While there are provisions for filing wrongful death suits in every jurisdiction of the United States, the state laws that govern those filings will vary to some degree. Many of the provisions will be the same in all jurisdictions, but it takes an attorney who includes wrongful death in his or her scope of practice to determine what is and is not possible in a specific jurisdiction. Here are a few examples of factors that may vary from one state to the next and how they would impact the outcome of the suit.
Provisions for Who Can File
Many states have provisions related to who can file and what sort of circumstances apply in order for some of those eligible plaintiffs to seek this type of action. Just about every state recognizes the rights of immediate or close relatives to file wrongful death suits. What may vary is who a particular court recognizes as a close relative from a legal standpoint.
A spouse meets the legal definition of a close relative in every state of the Union. Children, including any child legally adopted by the deceased at some point in the past, would also enjoy this legal standing. If the deceased was not married at the time of the death and did not have any children, the parents of the deceased would also be classed as close relatives and be in a position to pursue the case.
When no close relatives exist, many courts recognize the rights of distant relatives to file on behalf of the deceased. That class is likely to include siblings and grandparents. It’s also possible that the state may recognize cousins, nieces and nephews, and grandchildren if they happen to be the closest living relatives to the deceased.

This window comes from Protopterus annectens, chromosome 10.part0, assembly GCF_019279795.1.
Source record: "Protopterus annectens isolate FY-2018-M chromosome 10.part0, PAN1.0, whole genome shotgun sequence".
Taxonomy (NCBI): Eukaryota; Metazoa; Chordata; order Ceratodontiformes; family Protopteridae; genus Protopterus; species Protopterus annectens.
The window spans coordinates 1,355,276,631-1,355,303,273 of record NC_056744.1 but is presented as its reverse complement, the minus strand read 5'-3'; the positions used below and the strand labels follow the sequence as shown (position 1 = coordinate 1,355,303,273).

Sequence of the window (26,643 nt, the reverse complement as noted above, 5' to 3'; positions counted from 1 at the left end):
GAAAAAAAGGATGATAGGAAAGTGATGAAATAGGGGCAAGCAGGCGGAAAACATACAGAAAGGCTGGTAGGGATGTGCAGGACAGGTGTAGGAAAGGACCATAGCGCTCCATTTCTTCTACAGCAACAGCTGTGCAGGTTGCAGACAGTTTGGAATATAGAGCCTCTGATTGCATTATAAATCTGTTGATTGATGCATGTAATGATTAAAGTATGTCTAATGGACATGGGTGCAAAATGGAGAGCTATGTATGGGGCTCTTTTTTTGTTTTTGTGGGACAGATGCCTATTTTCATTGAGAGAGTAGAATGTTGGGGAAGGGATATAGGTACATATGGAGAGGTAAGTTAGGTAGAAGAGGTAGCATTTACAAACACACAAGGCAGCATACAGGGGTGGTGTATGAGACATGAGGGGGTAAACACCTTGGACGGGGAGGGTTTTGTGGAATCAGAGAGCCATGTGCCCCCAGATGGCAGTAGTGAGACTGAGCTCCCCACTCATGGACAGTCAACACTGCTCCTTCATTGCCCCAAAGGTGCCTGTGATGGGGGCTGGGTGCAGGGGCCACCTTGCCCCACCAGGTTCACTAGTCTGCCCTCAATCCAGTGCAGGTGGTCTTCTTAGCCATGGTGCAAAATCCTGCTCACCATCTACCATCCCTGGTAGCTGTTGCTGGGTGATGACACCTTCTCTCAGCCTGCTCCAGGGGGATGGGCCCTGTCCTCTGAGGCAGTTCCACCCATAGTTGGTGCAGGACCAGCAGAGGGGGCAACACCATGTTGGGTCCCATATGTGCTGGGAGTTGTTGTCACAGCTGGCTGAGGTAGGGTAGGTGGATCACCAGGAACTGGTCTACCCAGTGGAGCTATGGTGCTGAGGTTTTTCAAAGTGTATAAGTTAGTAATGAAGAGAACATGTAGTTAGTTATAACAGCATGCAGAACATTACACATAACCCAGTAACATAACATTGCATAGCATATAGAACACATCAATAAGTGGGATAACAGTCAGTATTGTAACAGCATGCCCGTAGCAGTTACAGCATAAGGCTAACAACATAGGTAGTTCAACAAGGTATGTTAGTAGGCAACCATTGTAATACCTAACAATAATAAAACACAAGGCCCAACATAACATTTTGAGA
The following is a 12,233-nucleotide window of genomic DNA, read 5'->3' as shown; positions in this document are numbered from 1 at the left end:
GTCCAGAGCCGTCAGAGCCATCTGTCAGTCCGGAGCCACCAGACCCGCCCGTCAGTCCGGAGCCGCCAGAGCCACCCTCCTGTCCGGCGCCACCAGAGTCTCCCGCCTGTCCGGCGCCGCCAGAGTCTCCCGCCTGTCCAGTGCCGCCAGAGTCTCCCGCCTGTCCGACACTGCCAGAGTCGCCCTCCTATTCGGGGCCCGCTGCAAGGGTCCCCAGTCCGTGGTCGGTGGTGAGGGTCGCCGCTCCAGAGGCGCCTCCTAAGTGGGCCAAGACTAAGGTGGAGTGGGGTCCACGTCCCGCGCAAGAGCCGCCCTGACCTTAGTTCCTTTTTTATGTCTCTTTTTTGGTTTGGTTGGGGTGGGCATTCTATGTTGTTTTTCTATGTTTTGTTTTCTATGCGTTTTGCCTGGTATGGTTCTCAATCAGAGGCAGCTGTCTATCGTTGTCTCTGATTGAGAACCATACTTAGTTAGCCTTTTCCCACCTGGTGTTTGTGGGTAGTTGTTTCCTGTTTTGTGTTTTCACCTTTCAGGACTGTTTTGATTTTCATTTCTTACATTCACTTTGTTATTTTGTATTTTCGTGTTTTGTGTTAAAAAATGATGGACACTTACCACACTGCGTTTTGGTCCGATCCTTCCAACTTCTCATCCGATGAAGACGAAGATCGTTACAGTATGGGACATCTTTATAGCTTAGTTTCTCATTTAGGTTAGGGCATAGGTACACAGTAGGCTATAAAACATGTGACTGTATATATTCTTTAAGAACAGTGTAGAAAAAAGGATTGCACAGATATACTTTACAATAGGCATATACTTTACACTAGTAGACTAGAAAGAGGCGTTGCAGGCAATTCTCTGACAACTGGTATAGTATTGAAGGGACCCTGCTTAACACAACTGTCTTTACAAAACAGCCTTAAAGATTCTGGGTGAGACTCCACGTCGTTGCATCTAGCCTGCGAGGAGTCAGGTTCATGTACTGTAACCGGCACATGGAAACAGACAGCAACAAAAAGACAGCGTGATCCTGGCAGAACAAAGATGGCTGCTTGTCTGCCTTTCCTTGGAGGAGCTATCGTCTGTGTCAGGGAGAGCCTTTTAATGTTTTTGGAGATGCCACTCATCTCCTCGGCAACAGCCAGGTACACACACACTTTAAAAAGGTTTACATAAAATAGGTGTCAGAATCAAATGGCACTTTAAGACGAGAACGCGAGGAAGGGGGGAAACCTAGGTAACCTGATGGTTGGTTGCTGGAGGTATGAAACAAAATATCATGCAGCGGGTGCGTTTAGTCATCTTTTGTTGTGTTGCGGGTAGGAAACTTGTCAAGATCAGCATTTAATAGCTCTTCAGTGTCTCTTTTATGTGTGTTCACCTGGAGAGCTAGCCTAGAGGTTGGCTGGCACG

Provisions for domestic partners to pursue wrongful death suits are also in place in some states. Last, the executor of the estate of the deceased often has the legal right to file and pursue a wrongful death suit.
The Statute of Limitations
With a wrongful death suit, there is the need to file all the necessary documentation within specified time periods after the death takes place. Those time limits can vary greatly from one state to another.
For example, many states require an advance notice of an intent to file a suit. Depending on the laws in that state, the time limit for doing so may be as short as three months or as long as six months after the death.
In like manner, filing the actual suit must take place within a time frame allowed by state law. That can be as short as one year or be as long as two years.
The Types of Damages That May be Sought
There is also some difference in the kind of damages that may be sought in different jurisdictions. Some state laws place more emphasis on what is known as hard damages. This typically means damages for expenses incurred as the result of the death. In this scenario, the plaintiff could pursue compensation to cover things like end of life medical expenses or funeral and death expenses.